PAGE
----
*Fifth FINGEO Global Seminar*
>> *“European Spaces of Financialization”*
>> *28-29 May 2018*
>> *Vrije Universiteit Brussel, Brussels, Belgium*
>> ***
>> *Local Organizers:* Manuel Aalbers (KU Leuven), David Bassens, Reijer
>> Hendrikse & Michiel van Meeteren (all at: Vrije Universiteit Brussel)
>> *Target Group and Application Procedure:* Attendance of the seminar is
>> open to all after registration. The registration fee is 100 euro for the
>> full two days, including lunch & refreshments. Applications for paper
>> presentations are closed, but registration for non-presenting participants
>> is now open: (*click here*
>> <http://www.vub.ac.be/en/events/2018/fingeo-global-seminar>) until May
>> 10, 2018.
>> *Theme:*
>> The theme of the Global Seminar is ‘European Spaces of Financialization’.
>> Organized on May 28 and May 29 in Brussels, the main intellectual drive for
>> the seminar is to debate Europe’s multiscalar spaces of financialization,
>> their production, workings, effects, and importantly, their alternatives.
>> We want to understand the socio-spatial drivers of financialization that
>> produce inequality, growing household indebtedness, and the privatization
>> of public services and support structures in the face of austerity
>> politics. Participants are invited to engage with the following financial
>> geography themes: geographies of European integration, its offshore spaces
>> and the wider state-finance nexus; the financialization of (non-) banking,
>> finance and corporate enterprise; of boom-bust cycles; of
>> politico-financial elites; of real estate, housing and households;
>> geographies of sovereignty, austerity, resistance, debt, and so forth.
>> Therefore we are both interested in the effects of financialization on
>> states and markets as well as focusing on who and what drive further
>> financialization of these spheres.
>> The program is structured around four dedicated keynote lectures of about
>> 45 min + 15 min Q/A, each followed by a topical session with four papers.
>> This allows us to accommodate up to sixteen presenting participants,
>> although we want to encourage a larger community and the FINGEO spring
>> school participants to be present. Moreover, the two keynotes from the
>> First FINGEO dissertation prize will be accommodated on the Brussels
>> seminar. The seminar will cover the following themes:
>> *(i) The financialization of governments, the public sector and states*
>> Keynote: Professor Bob Jessop, Lancaster University
>> In recent years a mounting body of work has emerged that empirically
>> unpacks the financial entanglements and transformations of governments,
>> state agencies, (quasi-) public institutions and their offshoots. Our first
>> session builds on these contributions, in an understanding that states –
>> through a multitude of functions – shape the very context upon which
>> financial development unfolds. We are broadly interested in the latest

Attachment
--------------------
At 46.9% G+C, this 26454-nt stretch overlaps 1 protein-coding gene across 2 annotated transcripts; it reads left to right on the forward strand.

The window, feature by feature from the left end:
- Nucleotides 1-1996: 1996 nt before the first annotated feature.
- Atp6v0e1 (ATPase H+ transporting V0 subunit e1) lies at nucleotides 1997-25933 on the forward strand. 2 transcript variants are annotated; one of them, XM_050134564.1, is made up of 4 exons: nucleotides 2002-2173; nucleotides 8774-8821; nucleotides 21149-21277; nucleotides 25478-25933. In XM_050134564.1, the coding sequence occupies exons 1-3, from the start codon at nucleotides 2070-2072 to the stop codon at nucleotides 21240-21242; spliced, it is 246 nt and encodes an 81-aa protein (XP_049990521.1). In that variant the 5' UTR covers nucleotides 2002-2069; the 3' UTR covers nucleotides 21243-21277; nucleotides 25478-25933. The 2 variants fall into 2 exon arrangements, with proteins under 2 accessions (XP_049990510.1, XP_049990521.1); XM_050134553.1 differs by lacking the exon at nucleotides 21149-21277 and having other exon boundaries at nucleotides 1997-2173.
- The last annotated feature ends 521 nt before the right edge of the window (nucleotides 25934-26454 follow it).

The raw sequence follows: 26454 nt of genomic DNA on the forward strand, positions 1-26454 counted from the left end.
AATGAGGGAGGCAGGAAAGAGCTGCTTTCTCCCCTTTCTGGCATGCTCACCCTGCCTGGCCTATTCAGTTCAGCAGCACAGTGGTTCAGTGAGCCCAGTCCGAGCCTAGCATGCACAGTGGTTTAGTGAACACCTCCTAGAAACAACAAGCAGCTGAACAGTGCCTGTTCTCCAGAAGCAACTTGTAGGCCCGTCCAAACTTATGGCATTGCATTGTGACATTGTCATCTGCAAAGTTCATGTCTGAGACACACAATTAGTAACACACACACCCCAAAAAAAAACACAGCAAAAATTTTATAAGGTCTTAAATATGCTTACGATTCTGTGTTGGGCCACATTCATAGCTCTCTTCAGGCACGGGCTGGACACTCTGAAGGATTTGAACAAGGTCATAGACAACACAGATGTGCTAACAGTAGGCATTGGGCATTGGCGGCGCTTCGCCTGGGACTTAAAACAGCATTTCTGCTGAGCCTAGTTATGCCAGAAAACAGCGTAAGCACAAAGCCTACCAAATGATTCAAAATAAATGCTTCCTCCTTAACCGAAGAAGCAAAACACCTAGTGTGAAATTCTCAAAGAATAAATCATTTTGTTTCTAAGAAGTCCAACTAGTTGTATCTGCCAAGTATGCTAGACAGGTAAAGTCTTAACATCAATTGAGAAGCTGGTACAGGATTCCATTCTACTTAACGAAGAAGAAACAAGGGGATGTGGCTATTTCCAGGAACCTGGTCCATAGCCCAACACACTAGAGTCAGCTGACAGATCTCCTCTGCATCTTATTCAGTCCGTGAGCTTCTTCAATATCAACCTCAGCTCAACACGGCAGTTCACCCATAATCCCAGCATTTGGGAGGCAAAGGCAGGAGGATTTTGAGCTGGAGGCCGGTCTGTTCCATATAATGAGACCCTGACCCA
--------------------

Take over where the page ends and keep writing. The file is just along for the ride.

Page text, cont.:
>> empirical insights within this growing subfield of financialization
>> studies, as well as emerging conceptual perspectives to make sense of the
>> rise of finance in a growing set of public domains: how and why governments
>> have been key accelerators of financialization; to what extent states have
>> become financial subjects themselves, and how we should understand the
>> ever-changing state-finance nexus in a financialized world.
>> *About the keynote: *
>> *Bob Jessop is Distinguished Professor of Sociology at Lancaster
>> University, United Kingdom. Bob has written extensively on a wide range of
>> interconnected topics, such as regulation, governance and neoliberalism.
>> However, Bob is arguably best known for his vast work centered on the
>> state, on state theory and state transformations, including his popular
>> ‘strategic relational approach’ to study the nature of states. *
>> *For more information see:* http://www.lancaster.ac.uk/soc
>> iology/about-us/people/bob-jessop
>> ------------------------------
>> *(i) Corporate financialization: banks, finance and corporations
>> transformed*
>> Keynote: Professor Julie Froud, The University of Manchester
>> Our second session focuses on the global political economy of
>> corporations – a space we broadly refer to as corporate financialization.
>> Amongst others, we zoom in on the changing nature of corporate financing
>> and profitmaking: of banking, and wider financial intermediation, in which
>> so-called ‘non-financial’ firms increasingly perform all kinds of financial
>> activities. The growing influence of financial motives and practices over
>> business, with the rise of governance models maximizing ‘shareholder value’
>> as prominent example, remains one of the key spaces shaping
>> financialization research. Global corporations have since become
>> progressively interwoven with shadow banking, tax evasion and other
>> practices defining the financial offshore world, inviting scholars to